The budget I submitted to Congress will build our economic recovery on a stronger foundation, so that we don’t face another crisis like this 10 or 20 years from now. We invest in the renewable sources of energy that will lead to new jobs, new businesses, and less dependence on foreign oil. We invest in our schools and our teachers so that our children have the skills they need to compete with any workers in the world. We invest in reform that will bring down the cost of health care for families, businesses and our government. And in this budget, we have — we have to make the tough choices necessary to cut our deficit in half by the end of my first term — even under the most pessimistic estimates.
At the end of the day, the best way to bring our deficit down in the long run is not with a budget that continues the very same policies that have led to a narrow prosperity and massive debt. It’s with a budget that leads to broad economic growth by moving from an era of borrow and spend to one where we save and invest.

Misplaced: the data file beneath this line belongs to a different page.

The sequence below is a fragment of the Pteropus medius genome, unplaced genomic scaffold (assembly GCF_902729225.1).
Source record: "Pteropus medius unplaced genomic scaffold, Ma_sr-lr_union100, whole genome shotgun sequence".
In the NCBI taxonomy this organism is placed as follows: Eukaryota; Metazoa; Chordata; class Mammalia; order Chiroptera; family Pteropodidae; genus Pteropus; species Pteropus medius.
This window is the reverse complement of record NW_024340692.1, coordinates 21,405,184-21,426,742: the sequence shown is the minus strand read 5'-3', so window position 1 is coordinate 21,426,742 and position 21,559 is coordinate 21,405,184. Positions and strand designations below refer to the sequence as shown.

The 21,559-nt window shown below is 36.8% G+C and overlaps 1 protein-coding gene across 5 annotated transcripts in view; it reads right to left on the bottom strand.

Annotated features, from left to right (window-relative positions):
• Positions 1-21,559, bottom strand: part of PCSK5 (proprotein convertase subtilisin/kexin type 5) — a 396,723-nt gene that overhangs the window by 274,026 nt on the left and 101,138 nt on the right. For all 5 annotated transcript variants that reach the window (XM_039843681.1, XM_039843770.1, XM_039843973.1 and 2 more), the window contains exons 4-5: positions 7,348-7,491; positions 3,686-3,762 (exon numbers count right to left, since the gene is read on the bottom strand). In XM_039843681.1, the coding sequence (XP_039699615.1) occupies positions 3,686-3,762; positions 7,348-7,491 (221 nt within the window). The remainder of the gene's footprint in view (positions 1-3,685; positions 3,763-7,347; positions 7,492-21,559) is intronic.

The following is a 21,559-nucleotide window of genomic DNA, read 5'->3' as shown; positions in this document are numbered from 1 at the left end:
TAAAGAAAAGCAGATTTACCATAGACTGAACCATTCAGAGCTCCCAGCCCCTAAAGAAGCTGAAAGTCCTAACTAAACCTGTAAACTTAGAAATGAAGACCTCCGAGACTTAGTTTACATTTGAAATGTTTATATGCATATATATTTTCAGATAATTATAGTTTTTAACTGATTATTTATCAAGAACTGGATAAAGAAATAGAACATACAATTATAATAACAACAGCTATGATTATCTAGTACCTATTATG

And that’s why [sic] clean energy jobs and businesses will do all across America. That’s what a highly skilled workforce can do all across America. That’s what an efficient health care system that controls costs and entitlements like Medicare and Medicaid will do. That’s why this budget is inseparable from this recovery — because it is what lays the foundation for a secure and lasting prosperity.
The road to that prosperity is still long, and we will hit our share of bumps and setbacks before it ends. But we must remember that we can get there if we travel that road as one nation — as one people. You know, there was a lot of outrage and finger-pointing last week, and much of it is understandable. I’m as angry as anybody about those bonuses that went to some of the very same individuals who brought our financial system to its knees — partly because it’s yet another symptom of the culture that led us to this point.
But one of the most important lessons to learn from this crisis is that our economy only works if we recognize that we’re all in this together — that we all have responsibilities to each other and to our country. Bankers and executives on Wall Street need to realize that enriching themselves on the taxpayers’ dime is inexcusable; that the days of outsized rewards and reckless speculation that puts us all at risk have to be over.
At the same time, the rest of us can’t afford to demonize every investor or entrepreneur who seeks to make a profit. That drive is what has always fueled our prosperity, and it is what will ultimately get these banks lending and our economy moving once more.